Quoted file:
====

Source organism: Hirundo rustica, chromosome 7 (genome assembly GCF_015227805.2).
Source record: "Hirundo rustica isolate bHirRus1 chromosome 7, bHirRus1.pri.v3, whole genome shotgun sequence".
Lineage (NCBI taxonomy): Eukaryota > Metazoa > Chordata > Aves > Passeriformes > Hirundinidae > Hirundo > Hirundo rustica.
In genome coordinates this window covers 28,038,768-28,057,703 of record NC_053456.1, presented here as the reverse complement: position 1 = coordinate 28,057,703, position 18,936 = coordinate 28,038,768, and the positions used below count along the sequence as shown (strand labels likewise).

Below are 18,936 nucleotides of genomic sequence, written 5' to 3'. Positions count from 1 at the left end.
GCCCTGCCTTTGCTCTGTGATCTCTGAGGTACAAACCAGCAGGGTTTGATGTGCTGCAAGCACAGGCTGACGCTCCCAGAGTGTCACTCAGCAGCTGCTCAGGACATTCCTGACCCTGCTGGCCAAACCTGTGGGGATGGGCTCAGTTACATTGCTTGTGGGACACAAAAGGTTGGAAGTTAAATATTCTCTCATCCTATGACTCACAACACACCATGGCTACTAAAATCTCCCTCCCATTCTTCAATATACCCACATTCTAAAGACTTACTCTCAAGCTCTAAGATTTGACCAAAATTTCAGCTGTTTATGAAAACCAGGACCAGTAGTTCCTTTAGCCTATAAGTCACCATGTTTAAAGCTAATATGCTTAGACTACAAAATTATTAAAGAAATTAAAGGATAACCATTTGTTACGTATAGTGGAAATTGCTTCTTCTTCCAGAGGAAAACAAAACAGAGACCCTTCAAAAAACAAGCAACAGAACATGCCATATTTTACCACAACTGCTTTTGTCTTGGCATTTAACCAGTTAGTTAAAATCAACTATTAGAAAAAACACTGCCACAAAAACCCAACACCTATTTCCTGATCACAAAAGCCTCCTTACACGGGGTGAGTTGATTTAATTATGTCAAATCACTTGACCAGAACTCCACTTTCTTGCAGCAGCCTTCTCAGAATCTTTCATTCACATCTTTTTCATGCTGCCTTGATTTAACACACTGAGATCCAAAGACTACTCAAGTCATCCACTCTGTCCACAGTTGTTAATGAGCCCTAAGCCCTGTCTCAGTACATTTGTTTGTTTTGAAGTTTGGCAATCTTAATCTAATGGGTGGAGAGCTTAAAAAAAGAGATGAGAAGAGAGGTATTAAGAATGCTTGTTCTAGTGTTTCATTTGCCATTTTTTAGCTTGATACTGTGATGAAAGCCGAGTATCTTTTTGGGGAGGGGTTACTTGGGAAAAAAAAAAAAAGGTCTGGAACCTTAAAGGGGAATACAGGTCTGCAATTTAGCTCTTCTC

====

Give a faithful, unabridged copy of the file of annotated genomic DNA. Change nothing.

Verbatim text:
Source organism: Hirundo rustica, chromosome 7 (genome assembly GCF_015227805.2).
Source record: "Hirundo rustica isolate bHirRus1 chromosome 7, bHirRus1.pri.v3, whole genome shotgun sequence".
Lineage (NCBI taxonomy): Eukaryota > Metazoa > Chordata > Aves > Passeriformes > Hirundinidae > Hirundo > Hirundo rustica.
In genome coordinates this window covers 28,038,768-28,057,703 of record NC_053456.1, presented here as the reverse complement: position 1 = coordinate 28,057,703, position 18,936 = coordinate 28,038,768, and the positions used below count along the sequence as shown (strand labels likewise).

Below are 18,936 nucleotides of genomic sequence, written 5' to 3'. Positions count from 1 at the left end.
GCCCTGCCTTTGCTCTGTGATCTCTGAGGTACAAACCAGCAGGGTTTGATGTGCTGCAAGCACAGGCTGACGCTCCCAGAGTGTCACTCAGCAGCTGCTCAGGACATTCCTGACCCTGCTGGCCAAACCTGTGGGGATGGGCTCAGTTACATTGCTTGTGGGACACAAAAGGTTGGAAGTTAAATATTCTCTCATCCTATGACTCACAACACACCATGGCTACTAAAATCTCCCTCCCATTCTTCAATATACCCACATTCTAAAGACTTACTCTCAAGCTCTAAGATTTGACCAAAATTTCAGCTGTTTATGAAAACCAGGACCAGTAGTTCCTTTAGCCTATAAGTCACCATGTTTAAAGCTAATATGCTTAGACTACAAAATTATTAAAGAAATTAAAGGATAACCATTTGTTACGTATAGTGGAAATTGCTTCTTCTTCCAGAGGAAAACAAAACAGAGACCCTTCAAAAAACAAGCAACAGAACATGCCATATTTTACCACAACTGCTTTTGTCTTGGCATTTAACCAGTTAGTTAAAATCAACTATTAGAAAAAACACTGCCACAAAAACCCAACACCTATTTCCTGATCACAAAAGCCTCCTTACACGGGGTGAGTTGATTTAATTATGTCAAATCACTTGACCAGAACTCCACTTTCTTGCAGCAGCCTTCTCAGAATCTTTCATTCACATCTTTTTCATGCTGCCTTGATTTAACACACTGAGATCCAAAGACTACTCAAGTCATCCACTCTGTCCACAGTTGTTAATGAGCCCTAAGCCCTGTCTCAGTACATTTGTTTGTTTTGAAGTTTGGCAATCTTAATCTAATGGGTGGAGAGCTTAAAAAAAGAGATGAGAAGAGAGGTATTAAGAATGCTTGTTCTAGTGTTTCATTTGCCATTTTTTAGCTTGATACTGTGATGAAAGCCGAGTATCTTTTTGGGGAGGGGTTACTTGGGAAAAAAAAAAAAAGGTCTGGAACCTTAAAGGGGAATACAGGTCTGCAATTTAGCTCTTCTC